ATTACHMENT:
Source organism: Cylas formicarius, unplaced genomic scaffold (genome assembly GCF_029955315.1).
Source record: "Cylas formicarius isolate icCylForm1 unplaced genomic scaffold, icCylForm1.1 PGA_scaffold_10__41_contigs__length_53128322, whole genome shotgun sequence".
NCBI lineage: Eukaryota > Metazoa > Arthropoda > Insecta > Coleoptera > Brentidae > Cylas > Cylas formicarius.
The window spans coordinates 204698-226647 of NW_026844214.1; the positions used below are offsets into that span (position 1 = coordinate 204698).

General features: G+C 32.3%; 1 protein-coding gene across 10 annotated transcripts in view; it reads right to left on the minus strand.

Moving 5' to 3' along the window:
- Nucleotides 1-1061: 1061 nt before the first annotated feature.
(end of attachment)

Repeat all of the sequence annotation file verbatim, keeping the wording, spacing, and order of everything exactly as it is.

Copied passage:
Source organism: Cylas formicarius, unplaced genomic scaffold (genome assembly GCF_029955315.1).
Source record: "Cylas formicarius isolate icCylForm1 unplaced genomic scaffold, icCylForm1.1 PGA_scaffold_10__41_contigs__length_53128322, whole genome shotgun sequence".
NCBI lineage: Eukaryota > Metazoa > Arthropoda > Insecta > Coleoptera > Brentidae > Cylas > Cylas formicarius.
The window spans coordinates 204698-226647 of NW_026844214.1; the positions used below are offsets into that span (position 1 = coordinate 204698).

General features: G+C 32.3%; 1 protein-coding gene across 10 annotated transcripts in view; it reads right to left on the minus strand.

Moving 5' to 3' along the window:
- Nucleotides 1-1061: 1061 nt before the first annotated feature.